Busting open a Durian

Via Mark Frauenfelder over on BoingBoing, a trailer for Adam Leith Gollner’s entertaining book, The Fruit Hunters: Is their something about being an older white man of a certain age and exotic fruit? Mrs. Homegrown has become concerned about Mr. Homegrown dropping talk of durian into conversations at inappropriate moments of late. And look out Mrs. HG, because Mr. HG just heard about the Mimosa Nursery (thanks beer making Scott!), purveyor...

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Build a Solar Dehydrator

...ttom and the top of the contraption create an upward airflow through natural convection (hot air rises). You put the food on screen covered trays in the upper box. With sliced tomatoes it takes about two full days of drying and you have to take the food indoors at night to prevent mold from growing (a minor inconvenience). We built our dehydrator several years ago and have used it each season for tomatoes, figs and for making dried zucchini chip...

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Do Something Day

...buting supernatural qualities to an refrigerator. An ad for BMW takes this animist notion of consumer objects to the next level, simultaneously making fun of our obsession with consumerism and, in a kind of post-modern mental judo, using that perceived obsession to sell cars (a healthy dose of sex doesn’t hurt). It’s this type of hyper-consumerism that provokes a backlash from organizations such as Adbusters, the folks behind Buy Noth...

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Irish Soda Bread

...Irish soda bread: This is the other half of Homegrown Revolution here, and I have to say I am not thrilled with the recipe my comrade in arms decided to post as representative of the best of quick breads. For years I’ve been making a much better whole wheat-ish quick bread (which he seems to have forgotten) and this is how it goes: Irish Brown Soda Bread 1 3/4 c. all purpose flour1 3/4 c. whole wheat flower3 T. toasted wheat bran3 T. toast...

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Say . . . Smart Gals Speakeasy

Homegrown Evolution will be making a special appearance on Sunday August 17th courtesy of the Smart Gals. We’ll be doing a hands-on apartment homesteading demo and delivering a crazed Powerpoint (hint: more info on the Texas Centaur). Here’s the 411: Sunday, August 17th, 20087:00 – 9:00 p.m.Mt. Hollywood Underground4607 Prospect Avenue, Los FelizAdmission $15.00More information and the passwords: www.smartgals.org (don’t...

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What to do with all those hot peppers: Harissa!

Lyn, a reader in Canada with way too many hot peppers on hand, asked us what we thought we should do with them. We have the same problem here this year, an overabundance of very large, hot Italian Long Peppers. Thumbing through some recipe books we realized that we had all the ingredients to make Harissa, a spicy Moroccan condiment. The recipe is simple and quick. We cut open five of our hot peppers, discarded the seeds, and combined them in a f...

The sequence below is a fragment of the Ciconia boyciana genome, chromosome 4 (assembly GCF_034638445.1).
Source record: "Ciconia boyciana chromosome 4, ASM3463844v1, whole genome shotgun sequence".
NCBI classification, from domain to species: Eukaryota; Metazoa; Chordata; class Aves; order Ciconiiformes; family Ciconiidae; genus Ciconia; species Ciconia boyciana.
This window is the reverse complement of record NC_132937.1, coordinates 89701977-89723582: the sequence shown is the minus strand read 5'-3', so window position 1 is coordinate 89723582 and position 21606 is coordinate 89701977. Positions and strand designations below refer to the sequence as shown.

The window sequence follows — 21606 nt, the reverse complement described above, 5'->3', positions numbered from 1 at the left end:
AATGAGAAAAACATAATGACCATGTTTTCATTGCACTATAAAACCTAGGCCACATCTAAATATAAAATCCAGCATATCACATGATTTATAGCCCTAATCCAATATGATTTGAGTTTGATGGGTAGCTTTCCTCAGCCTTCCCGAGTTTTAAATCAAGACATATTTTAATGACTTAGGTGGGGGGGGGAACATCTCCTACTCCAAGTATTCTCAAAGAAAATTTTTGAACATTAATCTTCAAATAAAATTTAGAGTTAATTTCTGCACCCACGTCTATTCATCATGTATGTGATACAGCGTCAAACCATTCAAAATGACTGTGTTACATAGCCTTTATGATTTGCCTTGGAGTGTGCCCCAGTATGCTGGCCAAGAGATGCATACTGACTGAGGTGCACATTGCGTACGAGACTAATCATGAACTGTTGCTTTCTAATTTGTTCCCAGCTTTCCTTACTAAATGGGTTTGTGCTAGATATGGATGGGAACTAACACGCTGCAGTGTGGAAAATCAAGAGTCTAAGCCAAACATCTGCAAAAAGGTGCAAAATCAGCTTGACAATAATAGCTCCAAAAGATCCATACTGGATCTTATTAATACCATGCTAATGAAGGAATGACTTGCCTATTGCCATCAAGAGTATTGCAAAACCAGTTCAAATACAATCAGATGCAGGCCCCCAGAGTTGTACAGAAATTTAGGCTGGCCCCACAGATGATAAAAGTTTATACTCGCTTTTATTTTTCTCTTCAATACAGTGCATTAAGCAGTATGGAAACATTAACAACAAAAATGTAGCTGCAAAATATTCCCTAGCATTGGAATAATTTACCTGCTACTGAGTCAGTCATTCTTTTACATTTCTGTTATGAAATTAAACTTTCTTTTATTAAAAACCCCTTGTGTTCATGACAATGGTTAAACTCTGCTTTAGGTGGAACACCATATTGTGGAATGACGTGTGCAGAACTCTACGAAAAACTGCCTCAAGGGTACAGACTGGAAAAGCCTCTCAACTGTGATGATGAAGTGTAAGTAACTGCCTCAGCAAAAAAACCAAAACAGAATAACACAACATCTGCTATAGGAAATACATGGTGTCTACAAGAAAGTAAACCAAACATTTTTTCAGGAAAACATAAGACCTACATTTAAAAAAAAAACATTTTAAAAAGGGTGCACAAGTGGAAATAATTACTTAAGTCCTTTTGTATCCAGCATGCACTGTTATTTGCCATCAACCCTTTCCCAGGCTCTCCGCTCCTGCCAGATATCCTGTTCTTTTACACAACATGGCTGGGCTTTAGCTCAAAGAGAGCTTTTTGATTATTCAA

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End of Season Tomato Review

...rnia (it’s raining, that’s how you tell), we’ll review what worked and what didn’t work. The tastiest tomato award goes to the Pineapple variety pictured above. Not only did this heirloom tomato have the best flavor, it was also the prettiest tomato we’ve ever grown, a brilliant yellow with streaks of red in the middle of the fruit when you slice it. And they’re just about as big as a Cadillac Escalade. We sav...

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Grow the Soil

...ugh attention to soil quality. Here’s two options we should have taken to help out that sickly eggplant in the raised bed (other than the expensive route of new potting soil): 1. Sheet Mulch A concept from the permacultural toolbox, sheet mulching involves making a soil boosting lasagna consisting of a layer of compost or manure, newspaper to hold in moisture, and a thick application of mulch consisting of hay, stable bedding, or other bulk...

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Growing Chayote

...fresh chayote off of his backyard vine which covers a trellis over his carport. Giovanni has wisely intertwined the chayote with an equally prodigious passion fruit vine making for a combo that produces many pounds of fruit all summer long. Chayote (Sechium edule), for those not in the know, is a wonder plant of the gourd family hailing from Mexico and Central America. It has a mild slightly sweet cucumber-like taste. They can be boiled, pan fri...

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Physalis pruinosa a.k.a. “Ground Cherry”

...we’ll be doing some seed saving on this one if we get a successful crop! The googling required to sort out the many common names of Physalis pruinosa revealed an intriguing source of seeds, Trade Winds Fruit, located in Chula Vista. Trade Winds carries a number of nightshade family plants including four from the Physalis genus and even something called Solanum uporo or Cannibal’s Tomato, so called because it’s well suited for ma...

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